Petrol bomb arson amounts to war crimes: Inu
14 December 2015, Nirapad News: Information Minister Hasanul Haq Inu, MP, said today that those who had thrown petrol bombs at innocent people and killed them will be tried, one day, like war criminals.
“These crimes amount to war crimes, too,” the minister said today while addressing a meeting at the Press Institute of Bangladesh (PIB) to mark the martyrdom of journalists on the eve of Victory Day in 1971.
Inu said that the Liberation War was not only a military affair it had a political process, an intellectual angle and a cultural dimension to it. “It was a multidimensional struggle,” he said.
“Those who fought with their pens, those who fought with their intellect and those who contributed to the cultural awakening of the nation had an equally important role as those who led on the political front,” he said.
Referring to the killing of intellectuals between 10th to 14th December, 1971, he said it was a terrible crime, a sin against humanity that not only bereaves us but also deserves proper punishment. He recalled the role of the media in the fight for Bangladesh’s self-determination and independence.
“Naturally the intellectuals were specially targeted, as were the youth and the leader of the political movement for self-determination and independence, Bangabandhu Sheikh Mujibur Rahman.
“They killed the intellectuals and youth and tried to kill Bangabandhu through framing him in the so-called Agartala Conspiracy Case and later in the Secret Trial at Lyallpur in 1971,” he recalled.
Inu felt that the only way to pay back the supreme sacrifice of the great minds and souls was through building a country free of militancy, war criminals who were now being led by Khaleda Zia.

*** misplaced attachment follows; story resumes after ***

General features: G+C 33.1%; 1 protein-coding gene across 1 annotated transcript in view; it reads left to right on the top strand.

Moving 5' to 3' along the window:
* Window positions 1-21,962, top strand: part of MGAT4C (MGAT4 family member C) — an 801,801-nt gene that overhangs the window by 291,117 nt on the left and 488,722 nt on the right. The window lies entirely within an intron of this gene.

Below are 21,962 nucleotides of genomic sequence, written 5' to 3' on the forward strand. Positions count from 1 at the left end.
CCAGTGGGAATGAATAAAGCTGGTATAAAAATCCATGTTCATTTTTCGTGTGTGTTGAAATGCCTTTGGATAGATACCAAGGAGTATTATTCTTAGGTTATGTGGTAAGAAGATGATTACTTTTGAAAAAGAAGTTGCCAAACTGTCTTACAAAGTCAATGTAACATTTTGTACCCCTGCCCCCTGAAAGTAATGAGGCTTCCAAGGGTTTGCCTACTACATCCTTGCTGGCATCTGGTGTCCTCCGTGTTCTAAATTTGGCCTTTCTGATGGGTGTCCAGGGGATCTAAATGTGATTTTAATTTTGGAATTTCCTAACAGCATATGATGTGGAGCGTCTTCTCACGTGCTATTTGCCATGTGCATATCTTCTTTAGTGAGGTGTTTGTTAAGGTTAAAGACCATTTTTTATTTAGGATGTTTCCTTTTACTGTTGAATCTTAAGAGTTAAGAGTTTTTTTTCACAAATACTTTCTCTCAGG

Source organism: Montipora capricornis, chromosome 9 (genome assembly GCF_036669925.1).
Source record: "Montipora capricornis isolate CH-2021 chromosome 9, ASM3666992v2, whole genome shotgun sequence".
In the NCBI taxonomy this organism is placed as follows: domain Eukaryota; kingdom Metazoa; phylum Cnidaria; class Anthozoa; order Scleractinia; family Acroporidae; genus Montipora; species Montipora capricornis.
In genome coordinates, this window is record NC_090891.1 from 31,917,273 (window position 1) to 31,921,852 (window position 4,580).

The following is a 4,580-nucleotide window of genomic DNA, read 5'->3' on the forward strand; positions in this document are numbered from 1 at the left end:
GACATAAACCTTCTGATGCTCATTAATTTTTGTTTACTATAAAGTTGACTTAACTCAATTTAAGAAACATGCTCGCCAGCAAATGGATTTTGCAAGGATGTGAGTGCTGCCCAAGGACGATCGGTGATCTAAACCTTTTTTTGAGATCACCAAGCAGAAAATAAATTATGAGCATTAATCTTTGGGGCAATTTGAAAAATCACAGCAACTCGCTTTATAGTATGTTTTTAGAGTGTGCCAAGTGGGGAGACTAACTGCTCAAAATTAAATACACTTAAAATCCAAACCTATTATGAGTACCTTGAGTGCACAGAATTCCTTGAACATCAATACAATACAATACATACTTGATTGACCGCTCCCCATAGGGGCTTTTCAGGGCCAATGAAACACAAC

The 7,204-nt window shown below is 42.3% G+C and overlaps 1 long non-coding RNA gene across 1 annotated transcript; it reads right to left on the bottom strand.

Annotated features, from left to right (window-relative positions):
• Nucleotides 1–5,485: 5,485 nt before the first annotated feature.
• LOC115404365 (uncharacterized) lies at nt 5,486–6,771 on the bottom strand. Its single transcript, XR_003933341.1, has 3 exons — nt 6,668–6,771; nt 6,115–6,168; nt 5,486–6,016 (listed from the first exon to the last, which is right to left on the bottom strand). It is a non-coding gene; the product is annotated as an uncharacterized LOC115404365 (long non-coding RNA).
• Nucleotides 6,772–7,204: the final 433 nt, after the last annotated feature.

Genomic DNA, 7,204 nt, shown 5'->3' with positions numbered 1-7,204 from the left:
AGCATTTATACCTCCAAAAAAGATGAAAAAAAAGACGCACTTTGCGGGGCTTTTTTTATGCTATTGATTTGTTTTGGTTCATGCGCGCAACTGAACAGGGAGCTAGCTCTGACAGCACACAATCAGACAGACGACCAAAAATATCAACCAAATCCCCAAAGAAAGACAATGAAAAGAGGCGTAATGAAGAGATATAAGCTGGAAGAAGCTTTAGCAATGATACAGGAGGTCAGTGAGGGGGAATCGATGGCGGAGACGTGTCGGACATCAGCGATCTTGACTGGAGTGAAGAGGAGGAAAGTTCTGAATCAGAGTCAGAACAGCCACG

“We must create a state free of such elements and which is safe and secure; free of militancy, free of war criminals; and free of their patrons.”
Speaking at the meeting, Professor Dr Golam Rahman of the Department of Journalism, University of Dhaka and also chairman of Bangladesh Sangbad Sangstha (BSS) said Pakistan must apologize for the atrocities of 1971.
He also criticized those in the media who maintain a “balance” among freedom fighters and Razakars. “This is irresponsible journalism. There can be no compromise on the basic tenets of the state that was achieved through the Liberation War.”
Rahman also criticized the “glorification of negative images” and said “the media should never do that.”
“They must show responsibility and think of its impact on society,” he added.
He also warned people not to be misled by those who want to divide the nation.
Speaking on the occasion, Chief Editor and Managing Director of BSS Abul Kalam Azad thanked PIB for publishing a book on the martyred journalists of 1971 but he felt that in future they would do an even better job by documenting the martyrdom of other intellectuals as well.
Referring to an SMS threat to CPB President Mujahidul Islam Selim by a terrorist group, Azad said, “Bangladesh has justified its freedom by being well ahead of Pakistan in almost all indicators including socioeconomic and political ones.”
“This proves how ignorant the militants are,” he added.
The meeting was widely attended by siblings of the martyrs who also told the rapt audience of their horrors and travails.
The meeting was chaired by the chairman, PIB, Golam Sarwar, also editor of the Bengali daily, Samakal.